Before you get to the article…
On February 23, 2018, my book on the Mau Maus and Sand Street Angels, who were two Brooklyn youth gangs from the 1950s, has been completed. It took 15 years of research and writing to complete Brooklyn Rumble: Mau Maus, Sand Street Angels, and the End of an Era. This book is roughly 6″x9″ and has 370 pages and includes a look at the characters in the Mau Maus and the details of a gang killing that happened in February 1959 in front of the iconic Brooklyn Paramount Theater (now Long Island University). If you want to buy a copy, click here and this link will take you to an online ordering page.
New York City is divided into ‘boroughs’ or sections, each with their own special history and characteristics. These teenage “bopping” gangs, or “clubs,” roamed the three main boroughs – Brooklyn, Manhattan and the Bronx (see map above). Over time, Queens succumbed to the gang problem as well.
The gangs from that time period were different from the gangs we see today in some unique ways. For instance, in the 1950’s gangs didn’t fight over drugs. Drive by shootings were rare, and the gangs were mostly comprised of teenagers aged 12-19.
Although drugs were prevalent in New York City, particularly with the rise of heroin in the late 50’s and into the 60’s, the gang wars were mostly fought over “turf” and girls.
In the end, drugs helped contribute towards the demise of the fighting gang. Gang members would get hooked on heroin which would change their emphasis and world from the gang to their next fix. Junkies were notoriously unreliable in rumbles and would often be teased mercilessly or ostracized by the gang in the hope they would kick their habit and be a “productive” member of the gang.
Gangs were more or less divided into ethnic groups, although many had a mixture of ethnic backgrounds. Blacks, Italians, Irish and Puerto Ricans all contributed to the estimated 6,000 gang members and hundreds of gangs throughout the city.
As a rule, a typical gang would only stay on their turf unless they were out fighting their rivals in their turfs. Turfs were very clearly dilineated and often there would be a “no-man’s land” between the two turfs. The “rumble” became synonomous with these gangs. A rumble was a huge fight where 20-50 gang members on each side would meet at a prescribed location, often brokered by the “warlords,” or “war counsellors” of the clubs. Often this would be a park or schoolground. The fight wouldn’t last for very long, a few minutes at the most, and the result would be broken bones, unconscious victims and even death.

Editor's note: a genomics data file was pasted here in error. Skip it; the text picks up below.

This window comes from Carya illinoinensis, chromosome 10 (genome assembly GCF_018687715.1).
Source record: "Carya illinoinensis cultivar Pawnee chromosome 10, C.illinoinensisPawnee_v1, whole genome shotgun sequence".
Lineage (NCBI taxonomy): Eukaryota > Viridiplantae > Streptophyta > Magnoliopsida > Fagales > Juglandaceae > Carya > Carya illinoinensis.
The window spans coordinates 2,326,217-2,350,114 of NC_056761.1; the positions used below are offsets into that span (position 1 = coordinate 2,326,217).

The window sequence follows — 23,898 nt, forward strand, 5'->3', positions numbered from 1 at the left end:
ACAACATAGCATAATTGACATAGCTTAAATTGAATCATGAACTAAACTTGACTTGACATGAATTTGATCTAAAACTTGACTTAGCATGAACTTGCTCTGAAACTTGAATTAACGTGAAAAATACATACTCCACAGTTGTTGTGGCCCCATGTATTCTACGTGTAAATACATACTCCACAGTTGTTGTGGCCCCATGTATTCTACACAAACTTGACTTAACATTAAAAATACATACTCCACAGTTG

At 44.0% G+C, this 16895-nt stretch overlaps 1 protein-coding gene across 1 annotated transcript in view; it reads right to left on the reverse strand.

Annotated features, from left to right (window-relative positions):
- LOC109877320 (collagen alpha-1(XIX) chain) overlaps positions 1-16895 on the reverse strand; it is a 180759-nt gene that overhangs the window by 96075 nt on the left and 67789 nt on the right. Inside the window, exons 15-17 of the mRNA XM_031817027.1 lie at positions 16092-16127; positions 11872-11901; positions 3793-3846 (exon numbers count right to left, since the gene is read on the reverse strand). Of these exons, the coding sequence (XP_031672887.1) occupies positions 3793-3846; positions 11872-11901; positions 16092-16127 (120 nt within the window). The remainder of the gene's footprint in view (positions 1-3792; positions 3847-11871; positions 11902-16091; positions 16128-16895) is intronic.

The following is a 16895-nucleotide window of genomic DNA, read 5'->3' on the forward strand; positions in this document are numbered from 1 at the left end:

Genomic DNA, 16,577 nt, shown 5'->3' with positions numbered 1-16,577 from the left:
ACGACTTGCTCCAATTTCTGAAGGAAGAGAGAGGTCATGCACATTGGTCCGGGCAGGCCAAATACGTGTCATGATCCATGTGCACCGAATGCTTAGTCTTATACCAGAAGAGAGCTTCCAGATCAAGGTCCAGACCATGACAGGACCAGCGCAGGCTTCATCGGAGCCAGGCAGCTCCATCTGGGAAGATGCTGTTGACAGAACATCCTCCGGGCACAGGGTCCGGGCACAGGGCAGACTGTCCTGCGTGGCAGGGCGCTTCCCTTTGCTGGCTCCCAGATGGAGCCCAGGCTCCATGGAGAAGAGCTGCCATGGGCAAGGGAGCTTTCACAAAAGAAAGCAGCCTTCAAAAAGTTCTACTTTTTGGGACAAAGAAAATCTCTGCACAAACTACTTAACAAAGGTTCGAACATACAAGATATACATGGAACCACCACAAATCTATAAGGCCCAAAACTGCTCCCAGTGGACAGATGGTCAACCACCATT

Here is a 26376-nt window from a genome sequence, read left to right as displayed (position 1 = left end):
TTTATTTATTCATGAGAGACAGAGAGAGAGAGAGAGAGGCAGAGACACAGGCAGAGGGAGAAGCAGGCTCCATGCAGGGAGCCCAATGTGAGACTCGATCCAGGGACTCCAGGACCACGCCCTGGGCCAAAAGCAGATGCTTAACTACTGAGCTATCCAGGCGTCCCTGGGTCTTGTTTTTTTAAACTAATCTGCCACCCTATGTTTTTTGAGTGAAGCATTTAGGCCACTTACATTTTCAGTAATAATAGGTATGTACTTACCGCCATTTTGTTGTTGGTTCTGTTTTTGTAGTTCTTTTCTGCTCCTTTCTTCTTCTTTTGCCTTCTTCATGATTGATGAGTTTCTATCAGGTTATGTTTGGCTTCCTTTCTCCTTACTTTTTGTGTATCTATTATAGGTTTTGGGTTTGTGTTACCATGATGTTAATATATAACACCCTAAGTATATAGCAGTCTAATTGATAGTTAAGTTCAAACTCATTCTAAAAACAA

Sometimes a rumble would be a spur of the moment thing, and other times a rumble would be planned weeks in advance by the two war counsellors and Presidents of each gang.
A big rumble between the Hawks and Rebels against the powerful Ditmas Dukes is averted in 1954. Click on “Fullscreen” to get full effect of this dramatic front-page article of the Brooklyn Eagle.
Often these juvenile gangs were setup in a structured way that would make sense to any military man. There was a President, Vice President and War Counsellor. The President was usually the most intelligent of the group, usually a natural-born leader, but also tough enough to withstand any power struggles within the gang. The Vice President was similar in that he had to support the President or take over should something happen to him. The War Counsellor was responsible for setting up rumbles, scouting enemy territory and keeping an inventory of the weapons.
Some gangs were large enough to have a “junior” gang beneath them. These members would “graduate” to the “senior” gang once they proved their mettle in battle or became old enough to join. Towards the end of the 1950’s the rumble was replaced with a new style of gang warfare called “japping.” Japping did not involve huge swathes of youths running into a mass of violent confusion. Instead, four or five “boppers” would sneak into enemy territory and find a rival gang member by himself. They would attack and beat him and then return back to their home turf.
The weapons used in those days were different from the weapons gangs use now. Gangs today mainly use hand guns. However, the gangs back then lived in the projects and run-down tenements so they could not afford hand guns. Instead they relied on home made guns called “zip-guns,” made out of elastics and a door latch — sometimes made in the shop class at school. However, these guns were notoriously finicky, sometimes exploding in the face of the operator. Instead the gangs would rely heavily on fists broom sticks, rocks, bicycle chains, garrison belts, switchblades, baseball bats, car aerials and belt buckles. Some gang members would wear pointed shoes that could kick a boy to death in a matter of minutes. Stomping involved a ring of boys kicking and jumping their prostrate foe. Sometimes their shoes had metal cleats that cut into the flesh.
Were these gangs really that dangerous? Juvenile delinquency, a fancy name for troubled youth (not attending school, participating in anti-social behavior) was a rising phenomenon after World War II. With each passing year new gangs sprang up, and they became larger and more violent. Rumbles were common (until japping took its place), and fights, stabbings, killings and rapes were reported in the newspapers every day.
This increased gang activity raised the ire of the law abiding citizens especially whenever a particularly grisly killing would be splashed across the headlines of the New York newspapers.
Two incidents in particular that galvanized New York City were the murder of Michael Farmer and the Capeman Murders. Both were particularly brutal even by the gangs’ standards. Follow the links to learn more about these crimes.